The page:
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“(Translated from Japanese) ...The two songs provided by "Gentlemen Prefer Blood" on this release includes the hit "New Year's Resolution" as the first song! The huge chorus shows the influence of "Tenement" and "Husker DU", and will linger in your ears! A live performance of this song would, without a doubt, get the crowd fired up! The guitar phrases of the following "Rochester" are reminiscent of the "Descendents" album "All", and is absolutely one of the Cruz label's most famous pop-punk numbers! "Gentlemen Prefer Blood" will leave you wanting more!"”
“(Translated from Japanese) Members from the AMERICAN LIES, former group BIG IN JAPAN, and THE GAIN form noteworthy LA “melodic punk band” GENTLEMEN PREFER BLOOD (what a name!) and make a SPLIT album with BONSAI!!! It is a 2013 re-release from ON THE REAL RECORDS and SERIOUS MOONLIGHTING RECORDS!!!!!! GENTLEMEN PREFER BLOOD offers 2 songs, starting with the extremely cool SCENE DESPOILER, where HUSKER DU and OFF WITH THEIR HEADS plus the pop-punk taste of CRUZ add an exquisite melodic punk sound. Deep, gravelly vocals sung with utmost sorrow, added with an exquisite, crying guitar melody make a great, dramatic opening song!!! Moving on, ROUGH DRAFT also gradually heats up and has a melodic punk chain melody with an overflowing maturity that can only be attained by a veteran artist!!! Ignore BONSAI and pay attention to GENTLEMEN PREFER BLOOD!! I highly recommend only GENTLEMEN PREFER BLOOD!! The white album is limited to 200 copies!!!”
"...Gentlemen Prefer Blood plays along the lines of L.A. compatriots American Lies and The French Exit—or Latterman and Off With Their Heads, to be less regional. “New Year’s Resolution” kicks right off with a killer singalong chorus, a definite highlight of the split."
"To that point, Gentlemen Prefer Blood are one of those groups that has cracked the code and crafted a melodically catchy and lyrically engaging sound in the pop punk genre, a genre which I love, but which I think offers a challenge for being inventive within. They carry the pop in their songwriting sensibility, and the punk in the look-life-in-the-eyes effect. On "Rochester", my favorite of their two tracks, Todd Smailes sings of "keeping guarded in the underground/saving smarts for the showdown" in a gravely tone set over inviting palm mutes and, in seconds, your ears are met with a rise of vocal harmonies that somehow make the song arrive both emotionally and sonically, a rare accomplishment in just over two minutes."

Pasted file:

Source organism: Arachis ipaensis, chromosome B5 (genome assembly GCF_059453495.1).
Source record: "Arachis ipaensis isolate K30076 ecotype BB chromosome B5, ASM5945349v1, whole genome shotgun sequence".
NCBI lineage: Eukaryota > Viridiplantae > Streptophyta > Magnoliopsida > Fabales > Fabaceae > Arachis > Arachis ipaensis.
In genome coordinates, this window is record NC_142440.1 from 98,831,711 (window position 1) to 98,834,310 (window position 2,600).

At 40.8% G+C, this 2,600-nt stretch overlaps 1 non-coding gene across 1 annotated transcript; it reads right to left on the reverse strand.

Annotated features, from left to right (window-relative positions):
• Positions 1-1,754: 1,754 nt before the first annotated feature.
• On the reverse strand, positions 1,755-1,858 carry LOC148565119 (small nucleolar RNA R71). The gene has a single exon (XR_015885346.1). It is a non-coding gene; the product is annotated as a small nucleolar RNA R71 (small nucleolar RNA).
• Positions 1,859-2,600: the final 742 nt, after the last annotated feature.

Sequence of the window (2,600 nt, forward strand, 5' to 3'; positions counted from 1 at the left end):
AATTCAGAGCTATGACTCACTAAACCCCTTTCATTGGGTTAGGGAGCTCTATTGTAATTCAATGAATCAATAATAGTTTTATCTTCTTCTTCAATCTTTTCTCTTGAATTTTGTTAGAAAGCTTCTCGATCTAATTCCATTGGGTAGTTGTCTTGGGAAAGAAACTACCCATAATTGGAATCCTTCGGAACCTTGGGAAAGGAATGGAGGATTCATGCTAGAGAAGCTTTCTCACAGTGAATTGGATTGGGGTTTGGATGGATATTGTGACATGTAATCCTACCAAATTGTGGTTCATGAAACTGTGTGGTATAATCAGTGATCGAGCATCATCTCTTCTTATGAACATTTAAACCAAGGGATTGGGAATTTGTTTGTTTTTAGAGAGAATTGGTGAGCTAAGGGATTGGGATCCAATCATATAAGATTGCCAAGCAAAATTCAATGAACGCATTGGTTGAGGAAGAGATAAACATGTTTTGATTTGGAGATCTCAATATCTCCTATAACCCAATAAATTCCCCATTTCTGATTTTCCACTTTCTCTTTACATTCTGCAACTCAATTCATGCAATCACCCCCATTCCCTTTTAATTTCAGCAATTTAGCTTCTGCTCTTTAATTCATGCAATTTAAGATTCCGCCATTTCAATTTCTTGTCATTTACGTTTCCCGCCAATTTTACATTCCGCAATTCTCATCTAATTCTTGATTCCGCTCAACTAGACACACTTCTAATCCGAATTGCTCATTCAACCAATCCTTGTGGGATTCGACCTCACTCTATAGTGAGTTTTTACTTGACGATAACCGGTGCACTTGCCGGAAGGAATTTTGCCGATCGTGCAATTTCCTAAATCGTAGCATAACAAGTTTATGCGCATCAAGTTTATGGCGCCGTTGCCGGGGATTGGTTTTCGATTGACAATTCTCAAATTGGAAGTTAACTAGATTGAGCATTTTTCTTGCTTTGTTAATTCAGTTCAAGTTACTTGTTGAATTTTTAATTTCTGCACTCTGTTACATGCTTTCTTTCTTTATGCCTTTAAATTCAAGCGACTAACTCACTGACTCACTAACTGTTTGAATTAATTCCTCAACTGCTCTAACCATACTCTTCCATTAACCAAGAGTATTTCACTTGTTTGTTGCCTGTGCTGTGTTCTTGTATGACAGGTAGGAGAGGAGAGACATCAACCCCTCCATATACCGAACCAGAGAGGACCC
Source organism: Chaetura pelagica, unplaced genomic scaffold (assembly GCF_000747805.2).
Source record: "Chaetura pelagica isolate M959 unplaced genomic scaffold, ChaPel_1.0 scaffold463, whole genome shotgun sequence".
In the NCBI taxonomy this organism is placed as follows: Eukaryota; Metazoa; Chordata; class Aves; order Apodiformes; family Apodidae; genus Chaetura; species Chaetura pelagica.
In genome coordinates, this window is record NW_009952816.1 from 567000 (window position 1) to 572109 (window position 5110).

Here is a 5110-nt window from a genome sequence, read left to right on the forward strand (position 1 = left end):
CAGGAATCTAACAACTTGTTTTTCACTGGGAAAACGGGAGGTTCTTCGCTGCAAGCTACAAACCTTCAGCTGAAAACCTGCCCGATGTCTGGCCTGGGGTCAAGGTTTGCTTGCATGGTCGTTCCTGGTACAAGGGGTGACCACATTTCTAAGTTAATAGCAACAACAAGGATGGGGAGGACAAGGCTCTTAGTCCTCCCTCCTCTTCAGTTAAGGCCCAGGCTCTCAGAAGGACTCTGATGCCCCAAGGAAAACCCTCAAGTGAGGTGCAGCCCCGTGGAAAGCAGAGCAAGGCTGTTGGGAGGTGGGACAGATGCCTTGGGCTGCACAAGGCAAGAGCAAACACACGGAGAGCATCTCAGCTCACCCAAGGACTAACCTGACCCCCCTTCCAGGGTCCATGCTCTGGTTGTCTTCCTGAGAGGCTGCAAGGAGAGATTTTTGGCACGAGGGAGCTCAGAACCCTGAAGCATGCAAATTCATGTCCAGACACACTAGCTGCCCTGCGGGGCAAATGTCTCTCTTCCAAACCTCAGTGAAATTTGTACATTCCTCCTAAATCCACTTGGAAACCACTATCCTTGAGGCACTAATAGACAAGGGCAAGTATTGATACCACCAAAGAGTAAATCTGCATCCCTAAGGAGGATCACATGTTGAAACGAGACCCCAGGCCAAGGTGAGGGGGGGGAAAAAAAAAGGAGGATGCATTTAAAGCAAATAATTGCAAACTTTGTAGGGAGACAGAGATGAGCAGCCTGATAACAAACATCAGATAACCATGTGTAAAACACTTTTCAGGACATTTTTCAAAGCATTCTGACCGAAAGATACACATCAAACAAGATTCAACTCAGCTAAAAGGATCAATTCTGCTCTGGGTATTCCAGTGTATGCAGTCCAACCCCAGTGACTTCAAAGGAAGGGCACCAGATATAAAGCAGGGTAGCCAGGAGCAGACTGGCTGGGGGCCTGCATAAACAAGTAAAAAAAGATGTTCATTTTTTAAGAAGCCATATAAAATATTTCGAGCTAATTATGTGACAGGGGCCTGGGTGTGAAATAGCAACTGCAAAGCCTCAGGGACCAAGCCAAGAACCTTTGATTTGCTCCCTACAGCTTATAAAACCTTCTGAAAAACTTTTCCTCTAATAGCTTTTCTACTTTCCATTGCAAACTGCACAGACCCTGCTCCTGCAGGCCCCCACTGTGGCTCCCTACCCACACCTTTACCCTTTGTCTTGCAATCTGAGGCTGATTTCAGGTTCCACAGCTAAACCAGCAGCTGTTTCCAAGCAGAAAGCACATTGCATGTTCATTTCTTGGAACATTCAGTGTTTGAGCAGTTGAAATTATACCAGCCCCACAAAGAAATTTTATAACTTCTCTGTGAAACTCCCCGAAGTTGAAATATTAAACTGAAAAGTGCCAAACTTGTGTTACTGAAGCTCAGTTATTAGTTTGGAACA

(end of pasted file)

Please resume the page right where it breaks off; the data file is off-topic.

“Both acts on this split hail from L.A. and play fairly similar brands of pop-infused punk. They also mark the return of Radius Records after twenty years of dormancy. Gentlemen Prefer Blood, in addition to having an awesome name, have an unpolished enthusiasm that carries a massive singalong chorus on "New Year's Resolution", while "Rochester" is a bit darker in tone. Both songs feature voluminous riffs and harmonies that will have the kids in the pit flying. This is not a genre altering release but it is two very promising bands that could help to form the next wave of American pop-punk.”
“It’s the Inland Empire vs. LA on this new split out of SoCal. Bonsai! are a powerful band based out of Riverside, featuring tight arrangements, prominent bass, and shout-a-long vocal punctuation. The buzz-saw guitars and strong melodic lines remind me a lot of one of the great Chicago bands of the 80s and 90s, Naked Raygun. Gentlemen Prefer Blood, hailing from LA, while a little less in-your-face powerful than Bonsai, make up for it in the maturity and complexity of the songs. I hear multiple influences here, ranging from Social D to Husker Du, yet the overall result is somewhat unique, and no other band sounds quite like this. I particularly like the vocals from Todd Smailes, featured on the first of the band’s two tracks. They’re solid, on key, and with just the right amount of gravel. So which band wins this battle? You should pick up this 7” and decide for yourself.”
“LA natives Gentlemen Prefer Blood, however, is all punk. The three-piece’s fast, growly set really got the crowd moving. The band was very experienced and crafty, dealing easily with a broken guitar string and three or four microphones knocked over by sprawling moshers. I think the lead singer may have been kicked in the face, too, though it certainly didn’t slow him down. I’m rubbish with punk, but I will say I sensed some Rancid and Irish Punk themes in the music. You punks can call me stupid after checking out some of the free music on their Bandcamp.”
“The name evoked horrible images of banal Boston quasi-tough guy metallic “hardcore” bands, so the fact that they actually sound more like All stripped down to their punk rock basics was a bit of a surprise. They pick one tempo and keep most of the tunes hovering around it, but the songwriting’s catchy, the performances are solid, and there are enough noodly bits to keep things interesting. Although I have yet to subject this to it, I’m fairly certain it’ll past the “how good does this sound full blast in the car?” test with flying colors.”